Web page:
A new schism opened up in British politics on Monday when seven lawmakers staged a dramatic walkout from Britain’s opposition Labour Party, denouncing its handling of a wave of anti-Semitism and a “betrayal” on Brexit.
The seven Members of Parliament, many of them longstanding figures in the party, said variously that Labour was racist, had betrayed its working-class roots and was a threat to national security. Its leader, Jeremy Corbyn, was not fit to become Prime Minister, they said.
The split reflects the mounting frustration over Labour leader Corbyn’s handling of Britain’s withdrawal from the European Union, and his alleged failure to deal with the anti-Semitism crisis that has engulfed the party.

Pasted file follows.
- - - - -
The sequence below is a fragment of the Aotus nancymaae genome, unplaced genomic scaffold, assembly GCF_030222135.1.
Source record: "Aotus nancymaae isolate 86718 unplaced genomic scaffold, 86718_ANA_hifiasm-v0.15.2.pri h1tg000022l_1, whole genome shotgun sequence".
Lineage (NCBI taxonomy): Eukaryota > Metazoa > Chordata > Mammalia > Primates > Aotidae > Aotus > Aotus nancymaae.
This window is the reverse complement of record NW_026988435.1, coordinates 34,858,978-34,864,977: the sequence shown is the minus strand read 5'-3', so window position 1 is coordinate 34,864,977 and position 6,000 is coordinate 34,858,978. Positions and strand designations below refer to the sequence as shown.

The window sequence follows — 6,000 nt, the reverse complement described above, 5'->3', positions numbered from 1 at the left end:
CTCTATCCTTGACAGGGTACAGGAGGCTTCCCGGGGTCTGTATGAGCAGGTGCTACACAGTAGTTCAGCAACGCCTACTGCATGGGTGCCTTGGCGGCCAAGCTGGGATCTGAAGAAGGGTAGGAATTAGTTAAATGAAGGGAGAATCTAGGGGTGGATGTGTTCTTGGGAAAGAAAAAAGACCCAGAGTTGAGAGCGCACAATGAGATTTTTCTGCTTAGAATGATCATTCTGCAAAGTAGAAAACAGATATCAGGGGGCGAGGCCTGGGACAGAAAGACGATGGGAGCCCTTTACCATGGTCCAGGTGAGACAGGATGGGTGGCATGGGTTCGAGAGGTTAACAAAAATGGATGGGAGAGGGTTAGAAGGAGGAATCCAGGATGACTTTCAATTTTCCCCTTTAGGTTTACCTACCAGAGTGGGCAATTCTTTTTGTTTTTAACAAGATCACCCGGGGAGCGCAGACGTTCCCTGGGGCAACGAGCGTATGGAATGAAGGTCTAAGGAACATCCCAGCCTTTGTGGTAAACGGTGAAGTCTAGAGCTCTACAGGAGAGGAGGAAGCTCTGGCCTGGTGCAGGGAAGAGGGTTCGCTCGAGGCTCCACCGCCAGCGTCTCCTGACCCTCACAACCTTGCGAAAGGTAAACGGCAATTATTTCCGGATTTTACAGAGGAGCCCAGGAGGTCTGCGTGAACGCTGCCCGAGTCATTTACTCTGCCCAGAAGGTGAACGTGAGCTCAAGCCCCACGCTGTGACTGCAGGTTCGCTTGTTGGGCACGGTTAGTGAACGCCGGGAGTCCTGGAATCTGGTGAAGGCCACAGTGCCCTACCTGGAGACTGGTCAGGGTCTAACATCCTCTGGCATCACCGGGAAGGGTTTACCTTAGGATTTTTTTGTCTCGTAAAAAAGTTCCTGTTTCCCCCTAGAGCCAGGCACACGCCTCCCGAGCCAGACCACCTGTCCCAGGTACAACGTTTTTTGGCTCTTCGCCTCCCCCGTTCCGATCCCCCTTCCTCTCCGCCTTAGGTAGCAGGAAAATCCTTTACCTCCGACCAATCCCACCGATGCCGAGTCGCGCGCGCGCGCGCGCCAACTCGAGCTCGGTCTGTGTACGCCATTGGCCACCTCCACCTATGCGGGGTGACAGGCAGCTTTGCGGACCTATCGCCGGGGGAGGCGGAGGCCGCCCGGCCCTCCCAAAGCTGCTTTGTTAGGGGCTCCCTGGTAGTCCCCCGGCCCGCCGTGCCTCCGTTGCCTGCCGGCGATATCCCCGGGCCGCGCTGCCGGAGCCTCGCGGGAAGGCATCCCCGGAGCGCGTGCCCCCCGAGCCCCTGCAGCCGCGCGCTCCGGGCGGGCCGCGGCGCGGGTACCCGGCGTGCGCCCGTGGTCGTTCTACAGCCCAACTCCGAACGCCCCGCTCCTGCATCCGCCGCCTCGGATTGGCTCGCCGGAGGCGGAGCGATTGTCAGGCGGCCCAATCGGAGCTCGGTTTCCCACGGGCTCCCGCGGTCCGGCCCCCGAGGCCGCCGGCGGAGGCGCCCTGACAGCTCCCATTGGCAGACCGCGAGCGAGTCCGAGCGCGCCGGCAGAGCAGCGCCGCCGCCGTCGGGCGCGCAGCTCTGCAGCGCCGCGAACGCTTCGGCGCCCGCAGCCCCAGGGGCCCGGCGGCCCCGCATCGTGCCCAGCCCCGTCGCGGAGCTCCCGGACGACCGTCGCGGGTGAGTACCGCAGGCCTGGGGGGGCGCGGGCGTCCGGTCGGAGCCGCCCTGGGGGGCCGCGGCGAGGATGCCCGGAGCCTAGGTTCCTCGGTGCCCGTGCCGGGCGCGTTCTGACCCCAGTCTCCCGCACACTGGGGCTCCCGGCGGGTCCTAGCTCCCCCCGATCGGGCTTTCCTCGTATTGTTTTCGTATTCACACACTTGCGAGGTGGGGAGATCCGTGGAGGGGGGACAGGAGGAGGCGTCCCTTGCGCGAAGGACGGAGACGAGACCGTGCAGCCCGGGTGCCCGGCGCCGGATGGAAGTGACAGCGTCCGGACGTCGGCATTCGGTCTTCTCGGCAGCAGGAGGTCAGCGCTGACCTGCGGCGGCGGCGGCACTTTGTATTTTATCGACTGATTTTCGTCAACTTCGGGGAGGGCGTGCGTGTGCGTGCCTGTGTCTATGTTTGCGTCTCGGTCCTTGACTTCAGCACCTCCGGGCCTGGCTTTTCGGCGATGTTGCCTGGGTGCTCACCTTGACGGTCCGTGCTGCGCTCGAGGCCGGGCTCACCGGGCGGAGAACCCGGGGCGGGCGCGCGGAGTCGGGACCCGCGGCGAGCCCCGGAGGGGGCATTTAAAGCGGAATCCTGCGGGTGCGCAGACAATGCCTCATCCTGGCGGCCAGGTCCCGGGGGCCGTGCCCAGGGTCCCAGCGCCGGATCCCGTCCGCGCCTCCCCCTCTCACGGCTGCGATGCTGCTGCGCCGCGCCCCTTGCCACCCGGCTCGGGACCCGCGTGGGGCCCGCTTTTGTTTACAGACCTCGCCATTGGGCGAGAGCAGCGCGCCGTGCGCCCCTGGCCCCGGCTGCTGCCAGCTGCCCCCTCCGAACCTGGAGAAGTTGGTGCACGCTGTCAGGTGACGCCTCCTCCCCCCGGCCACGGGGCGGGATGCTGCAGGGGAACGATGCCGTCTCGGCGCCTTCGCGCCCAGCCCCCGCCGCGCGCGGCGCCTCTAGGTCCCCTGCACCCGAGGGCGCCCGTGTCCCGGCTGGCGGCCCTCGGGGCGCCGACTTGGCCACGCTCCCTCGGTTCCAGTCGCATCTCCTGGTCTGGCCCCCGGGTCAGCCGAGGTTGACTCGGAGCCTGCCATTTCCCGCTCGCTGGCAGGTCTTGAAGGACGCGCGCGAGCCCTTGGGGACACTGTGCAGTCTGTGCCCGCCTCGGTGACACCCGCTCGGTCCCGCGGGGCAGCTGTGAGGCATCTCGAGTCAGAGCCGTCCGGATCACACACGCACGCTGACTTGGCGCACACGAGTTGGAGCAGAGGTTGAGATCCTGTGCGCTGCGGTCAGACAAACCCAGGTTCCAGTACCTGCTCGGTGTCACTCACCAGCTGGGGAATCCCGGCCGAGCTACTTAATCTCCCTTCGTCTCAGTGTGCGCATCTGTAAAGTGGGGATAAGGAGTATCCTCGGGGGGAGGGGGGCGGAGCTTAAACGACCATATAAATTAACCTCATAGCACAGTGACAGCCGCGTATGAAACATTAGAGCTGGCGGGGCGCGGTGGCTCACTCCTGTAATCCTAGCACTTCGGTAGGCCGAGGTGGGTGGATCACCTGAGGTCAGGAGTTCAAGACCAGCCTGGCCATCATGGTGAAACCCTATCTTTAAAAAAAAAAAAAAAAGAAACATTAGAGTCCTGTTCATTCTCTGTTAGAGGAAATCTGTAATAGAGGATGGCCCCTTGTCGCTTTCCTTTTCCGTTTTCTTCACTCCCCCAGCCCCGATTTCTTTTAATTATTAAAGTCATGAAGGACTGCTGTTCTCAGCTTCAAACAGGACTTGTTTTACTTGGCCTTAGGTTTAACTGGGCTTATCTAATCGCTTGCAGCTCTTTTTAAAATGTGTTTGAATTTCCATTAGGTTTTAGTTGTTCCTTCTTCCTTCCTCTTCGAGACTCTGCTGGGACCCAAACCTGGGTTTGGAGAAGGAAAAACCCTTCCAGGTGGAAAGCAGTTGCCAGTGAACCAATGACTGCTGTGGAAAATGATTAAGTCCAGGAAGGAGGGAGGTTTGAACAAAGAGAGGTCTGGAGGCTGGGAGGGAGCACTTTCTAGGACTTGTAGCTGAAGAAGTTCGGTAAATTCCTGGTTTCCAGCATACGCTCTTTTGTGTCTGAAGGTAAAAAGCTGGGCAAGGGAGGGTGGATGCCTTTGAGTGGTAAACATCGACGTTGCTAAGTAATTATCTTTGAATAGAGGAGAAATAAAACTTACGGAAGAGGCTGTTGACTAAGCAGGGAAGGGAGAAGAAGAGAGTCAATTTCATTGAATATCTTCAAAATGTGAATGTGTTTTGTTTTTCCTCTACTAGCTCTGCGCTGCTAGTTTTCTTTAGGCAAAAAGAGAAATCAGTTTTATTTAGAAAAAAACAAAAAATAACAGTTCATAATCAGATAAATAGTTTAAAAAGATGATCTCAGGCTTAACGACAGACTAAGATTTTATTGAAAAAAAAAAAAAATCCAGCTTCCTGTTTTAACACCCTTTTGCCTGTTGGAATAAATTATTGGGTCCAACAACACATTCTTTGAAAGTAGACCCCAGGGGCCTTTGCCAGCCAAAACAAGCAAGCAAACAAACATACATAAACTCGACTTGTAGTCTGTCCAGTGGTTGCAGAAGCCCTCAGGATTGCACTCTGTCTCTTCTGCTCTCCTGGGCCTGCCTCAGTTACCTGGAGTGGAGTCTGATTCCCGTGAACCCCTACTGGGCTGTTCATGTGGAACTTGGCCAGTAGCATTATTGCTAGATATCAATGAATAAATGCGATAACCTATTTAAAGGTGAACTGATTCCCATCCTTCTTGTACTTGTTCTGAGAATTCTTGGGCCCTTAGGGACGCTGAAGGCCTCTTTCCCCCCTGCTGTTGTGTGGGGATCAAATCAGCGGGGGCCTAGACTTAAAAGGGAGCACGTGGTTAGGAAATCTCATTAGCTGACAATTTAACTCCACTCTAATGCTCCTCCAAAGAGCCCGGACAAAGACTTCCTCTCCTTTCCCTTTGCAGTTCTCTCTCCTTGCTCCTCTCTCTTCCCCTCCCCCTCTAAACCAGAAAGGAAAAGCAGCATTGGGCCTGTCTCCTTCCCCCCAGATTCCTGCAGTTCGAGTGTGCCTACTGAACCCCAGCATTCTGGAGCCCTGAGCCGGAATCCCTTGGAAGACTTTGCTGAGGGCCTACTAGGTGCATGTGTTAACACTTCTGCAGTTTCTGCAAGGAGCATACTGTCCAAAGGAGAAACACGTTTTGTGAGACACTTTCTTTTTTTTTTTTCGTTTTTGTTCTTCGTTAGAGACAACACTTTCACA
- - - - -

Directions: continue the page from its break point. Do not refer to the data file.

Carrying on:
The lawmakers also slammed Labour for failing to take a lead in “addressing the challenge of Brexit” and to provide a “coherent alternative to the Conservative’s approach.”
Prime Minister Theresa May’s Conservative Party is also facing deep divisions over Brexit, including from hard-line Brexiteers some of whom advocate a departure without a deal.
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